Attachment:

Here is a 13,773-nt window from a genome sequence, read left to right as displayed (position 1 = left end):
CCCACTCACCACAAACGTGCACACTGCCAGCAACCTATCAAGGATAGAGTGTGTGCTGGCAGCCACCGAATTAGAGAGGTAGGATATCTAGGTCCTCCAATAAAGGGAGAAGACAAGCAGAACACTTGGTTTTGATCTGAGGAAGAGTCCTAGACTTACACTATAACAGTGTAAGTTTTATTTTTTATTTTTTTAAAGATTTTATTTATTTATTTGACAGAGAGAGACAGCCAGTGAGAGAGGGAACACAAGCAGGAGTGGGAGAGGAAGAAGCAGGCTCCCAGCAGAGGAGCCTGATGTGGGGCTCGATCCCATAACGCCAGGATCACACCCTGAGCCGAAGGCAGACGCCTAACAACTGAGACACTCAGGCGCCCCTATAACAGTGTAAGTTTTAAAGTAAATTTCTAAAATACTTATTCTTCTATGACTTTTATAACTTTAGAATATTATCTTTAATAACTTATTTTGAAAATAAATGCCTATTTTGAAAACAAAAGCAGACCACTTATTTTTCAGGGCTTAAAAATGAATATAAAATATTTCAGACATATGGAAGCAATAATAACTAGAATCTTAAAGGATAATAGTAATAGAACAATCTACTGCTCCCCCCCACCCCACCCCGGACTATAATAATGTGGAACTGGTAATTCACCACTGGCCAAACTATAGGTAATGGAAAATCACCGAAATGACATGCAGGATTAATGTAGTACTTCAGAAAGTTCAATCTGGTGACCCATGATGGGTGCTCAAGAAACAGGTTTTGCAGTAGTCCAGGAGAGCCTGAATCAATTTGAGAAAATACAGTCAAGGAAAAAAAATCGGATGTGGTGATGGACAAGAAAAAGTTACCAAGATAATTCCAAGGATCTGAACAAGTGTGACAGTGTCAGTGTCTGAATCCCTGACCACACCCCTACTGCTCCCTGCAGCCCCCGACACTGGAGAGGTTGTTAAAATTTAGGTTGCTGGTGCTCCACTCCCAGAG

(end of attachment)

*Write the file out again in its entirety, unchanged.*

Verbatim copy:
Here is a 13,773-nt window from a genome sequence, read left to right as displayed (position 1 = left end):
CCCACTCACCACAAACGTGCACACTGCCAGCAACCTATCAAGGATAGAGTGTGTGCTGGCAGCCACCGAATTAGAGAGGTAGGATATCTAGGTCCTCCAATAAAGGGAGAAGACAAGCAGAACACTTGGTTTTGATCTGAGGAAGAGTCCTAGACTTACACTATAACAGTGTAAGTTTTATTTTTTATTTTTTTAAAGATTTTATTTATTTATTTGACAGAGAGAGACAGCCAGTGAGAGAGGGAACACAAGCAGGAGTGGGAGAGGAAGAAGCAGGCTCCCAGCAGAGGAGCCTGATGTGGGGCTCGATCCCATAACGCCAGGATCACACCCTGAGCCGAAGGCAGACGCCTAACAACTGAGACACTCAGGCGCCCCTATAACAGTGTAAGTTTTAAAGTAAATTTCTAAAATACTTATTCTTCTATGACTTTTATAACTTTAGAATATTATCTTTAATAACTTATTTTGAAAATAAATGCCTATTTTGAAAACAAAAGCAGACCACTTATTTTTCAGGGCTTAAAAATGAATATAAAATATTTCAGACATATGGAAGCAATAATAACTAGAATCTTAAAGGATAATAGTAATAGAACAATCTACTGCTCCCCCCCACCCCACCCCGGACTATAATAATGTGGAACTGGTAATTCACCACTGGCCAAACTATAGGTAATGGAAAATCACCGAAATGACATGCAGGATTAATGTAGTACTTCAGAAAGTTCAATCTGGTGACCCATGATGGGTGCTCAAGAAACAGGTTTTGCAGTAGTCCAGGAGAGCCTGAATCAATTTGAGAAAATACAGTCAAGGAAAAAAAATCGGATGTGGTGATGGACAAGAAAAAGTTACCAAGATAATTCCAAGGATCTGAACAAGTGTGACAGTGTCAGTGTCTGAATCCCTGACCACACCCCTACTGCTCCCTGCAGCCCCCGACACTGGAGAGGTTGTTAAAATTTAGGTTGCTGGTGCTCCACTCCCAGAG